Ascendant Republican presidential candidate Ted Cruz is running against New York City. Technically, he’s running against Donald Trump, who is currently in first place to Cruz’s second in the GOP primary race. But Cruz has turned the nation’s most populous city into a stand-in for the nation’s most popular blowhard, which gives him a chance to serve up a little subtle bigotry too.

Asked during Thursday night’s Republican debate in South Carolina about his previous attacks on Trump’s “New York values,” Cruz doubled down. “Everyone understands that the values in New York City are socially liberal or pro-abortion or pro–gay marriage, focus around money and the media,” he said.

Cruz is challenging Trump for the polling lead in Iowa and South Carolina, two states where Republicans are intensely socially conservative. Cruz is seeking to appeal to their anti-cosmopolitanism. Biographically, Cruz is not the best fit for that role: a Cuban-American who was born in Canada, he went to Princeton (an hour from New York City) and Harvard Law School (just outside Boston). Cruz’s wife works for Goldman Sachs, and he panders to socially liberal Wall Streeters when privately raising money from them.

Still, Cruz figures he can gain traction by attacking his opponent for being from a place that Bible Belt residents may regard as foreign, which proved to be a successful tactic for the even wealthier, more East Coast elite–pedigreed George W. Bush against “Massachusetts liberal” John Kerry.

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This could work in the Republican primaries, but it will not work in the general election. Unfortunately for Cruz, and his party, America’s relationship with urbanism is rapidly improving. Hating on cities just doesn’t pack the political punch it did two or three decades ago.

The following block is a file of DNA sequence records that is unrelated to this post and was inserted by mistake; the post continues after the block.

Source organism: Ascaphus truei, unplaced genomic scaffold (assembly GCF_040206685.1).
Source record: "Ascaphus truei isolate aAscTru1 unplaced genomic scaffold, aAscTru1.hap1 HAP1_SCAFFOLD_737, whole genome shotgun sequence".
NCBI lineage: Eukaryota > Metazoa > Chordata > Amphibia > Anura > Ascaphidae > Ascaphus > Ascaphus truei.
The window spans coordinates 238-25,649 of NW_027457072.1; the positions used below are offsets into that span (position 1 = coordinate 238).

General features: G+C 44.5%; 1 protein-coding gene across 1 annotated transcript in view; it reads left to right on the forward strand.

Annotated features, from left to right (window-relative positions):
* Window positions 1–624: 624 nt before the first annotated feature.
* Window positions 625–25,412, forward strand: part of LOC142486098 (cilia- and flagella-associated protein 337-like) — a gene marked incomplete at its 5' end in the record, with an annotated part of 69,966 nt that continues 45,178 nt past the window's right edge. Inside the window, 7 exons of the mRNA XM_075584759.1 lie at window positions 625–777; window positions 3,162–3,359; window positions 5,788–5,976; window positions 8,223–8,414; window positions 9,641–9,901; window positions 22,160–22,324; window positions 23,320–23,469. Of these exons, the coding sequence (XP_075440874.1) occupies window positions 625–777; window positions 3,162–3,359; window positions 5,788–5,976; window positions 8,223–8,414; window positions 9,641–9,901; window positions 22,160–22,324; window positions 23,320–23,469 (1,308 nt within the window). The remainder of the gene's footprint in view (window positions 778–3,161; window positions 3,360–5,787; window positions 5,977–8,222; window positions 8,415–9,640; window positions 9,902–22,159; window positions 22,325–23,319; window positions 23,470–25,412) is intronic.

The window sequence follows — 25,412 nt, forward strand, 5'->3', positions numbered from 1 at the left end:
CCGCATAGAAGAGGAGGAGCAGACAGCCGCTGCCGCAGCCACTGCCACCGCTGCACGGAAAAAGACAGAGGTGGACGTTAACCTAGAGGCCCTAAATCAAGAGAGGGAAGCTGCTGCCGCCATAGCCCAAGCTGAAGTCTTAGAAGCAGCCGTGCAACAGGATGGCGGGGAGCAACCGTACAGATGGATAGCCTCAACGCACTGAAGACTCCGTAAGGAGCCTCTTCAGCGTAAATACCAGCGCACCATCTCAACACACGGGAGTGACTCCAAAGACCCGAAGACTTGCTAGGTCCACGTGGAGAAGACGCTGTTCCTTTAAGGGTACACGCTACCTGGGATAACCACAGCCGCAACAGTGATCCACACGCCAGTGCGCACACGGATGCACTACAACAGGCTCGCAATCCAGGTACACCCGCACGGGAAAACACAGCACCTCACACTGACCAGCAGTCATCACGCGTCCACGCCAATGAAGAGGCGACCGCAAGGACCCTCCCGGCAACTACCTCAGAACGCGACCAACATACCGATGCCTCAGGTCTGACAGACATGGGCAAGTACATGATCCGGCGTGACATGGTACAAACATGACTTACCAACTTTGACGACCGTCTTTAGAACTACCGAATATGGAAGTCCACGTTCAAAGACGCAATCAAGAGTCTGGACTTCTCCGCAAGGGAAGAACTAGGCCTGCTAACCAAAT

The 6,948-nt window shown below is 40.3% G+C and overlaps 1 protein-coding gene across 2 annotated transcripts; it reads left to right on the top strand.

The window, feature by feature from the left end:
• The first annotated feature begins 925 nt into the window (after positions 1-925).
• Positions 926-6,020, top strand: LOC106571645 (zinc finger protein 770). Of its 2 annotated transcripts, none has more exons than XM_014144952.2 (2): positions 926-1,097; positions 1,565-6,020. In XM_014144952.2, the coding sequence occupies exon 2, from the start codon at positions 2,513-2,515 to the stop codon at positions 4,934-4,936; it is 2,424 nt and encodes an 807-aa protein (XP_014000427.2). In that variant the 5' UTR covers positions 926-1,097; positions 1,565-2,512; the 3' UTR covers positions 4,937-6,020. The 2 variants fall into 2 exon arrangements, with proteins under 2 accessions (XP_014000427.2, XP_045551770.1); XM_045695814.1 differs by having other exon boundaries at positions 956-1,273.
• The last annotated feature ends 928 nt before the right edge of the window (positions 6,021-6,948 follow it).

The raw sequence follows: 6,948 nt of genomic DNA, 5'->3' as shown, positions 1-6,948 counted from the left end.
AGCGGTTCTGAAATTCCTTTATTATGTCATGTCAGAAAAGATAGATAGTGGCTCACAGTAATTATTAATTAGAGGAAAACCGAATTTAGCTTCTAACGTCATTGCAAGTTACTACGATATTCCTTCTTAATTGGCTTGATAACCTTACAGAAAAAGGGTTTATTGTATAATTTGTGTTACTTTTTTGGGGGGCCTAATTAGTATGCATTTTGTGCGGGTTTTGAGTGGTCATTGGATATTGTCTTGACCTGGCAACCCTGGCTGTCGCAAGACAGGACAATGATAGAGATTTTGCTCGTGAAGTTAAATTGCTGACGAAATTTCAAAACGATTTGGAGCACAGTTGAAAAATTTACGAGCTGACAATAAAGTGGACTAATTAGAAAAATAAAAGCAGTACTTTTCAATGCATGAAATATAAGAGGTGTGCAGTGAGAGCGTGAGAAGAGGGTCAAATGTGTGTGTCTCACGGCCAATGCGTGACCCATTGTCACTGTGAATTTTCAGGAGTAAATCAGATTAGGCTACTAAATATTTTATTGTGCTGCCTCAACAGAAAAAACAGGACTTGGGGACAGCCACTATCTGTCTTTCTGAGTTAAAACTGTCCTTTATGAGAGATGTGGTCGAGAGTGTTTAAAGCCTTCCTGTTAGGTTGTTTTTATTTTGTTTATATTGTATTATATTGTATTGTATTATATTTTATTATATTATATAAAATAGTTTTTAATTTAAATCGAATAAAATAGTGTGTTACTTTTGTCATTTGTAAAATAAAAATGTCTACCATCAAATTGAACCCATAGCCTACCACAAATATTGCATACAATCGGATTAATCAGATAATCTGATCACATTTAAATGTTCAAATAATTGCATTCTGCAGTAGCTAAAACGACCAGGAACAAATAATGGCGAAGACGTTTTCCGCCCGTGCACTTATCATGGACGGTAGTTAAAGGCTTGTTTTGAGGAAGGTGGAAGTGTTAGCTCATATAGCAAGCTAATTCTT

From the 1960s to the early 1990s, American cities experienced population loss, misguided urban renewal and highway construction projects, and rising crime rates.

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Not anymore. Most large cities are gaining population and seeing surging home values and declining crime. Americans are migrating to metropolitan regions, including to the inner cities at their cores. People are following jobs and they want shorter commutes. Some of them don’t want to drive at all. Millennials are ditching their cars. After many decades of steady growth, per capita vehicle miles traveled have gone down every year since 2005. Transit ridership is up. Americans are increasingly likely to say they would prefer to live in a walkable urban environment than a sprawling low-density one. And while that preference is heavily concentrated among liberals, it’s verging on a majority. Cities, even Cruz’s sprawling hometown of Houston, are responding to these changing preferences by getting denser and building transit, which is helping them lead the way in fighting climate change.

Even after sleeping on it, Cruz didn’t think better of picking a fight with a city that has the feistiest attitude and sharpest-elbowed tabloids this side of the Atlantic. At a South Carolina campaign stop on Friday, Cruz was asked about the calls on him to apologize from New York’s elected officials. He gleefully delivered a sarcastic faux-apology:

I apologize to the millions of New Yorkers that have been held down by liberal policies in New York City.

I apologize to the hard-working men and women in the state of New York who have been denied jobs because Gov. Cuomo won’t allow fracking. Even though there have been many high-paying jobs just south in Pennsylvania, New Yorkers have been denied the chance to provide for their families.

I apologize to all the pro-life, pro-marriage, pro–Second Amendment New Yorkers told by Gov. Cuomo that they have no place in New York, because that’s not who New Yorkers are.

I apologize to all the small businesses that have been driven out of New York City by crushing taxes and regulations. …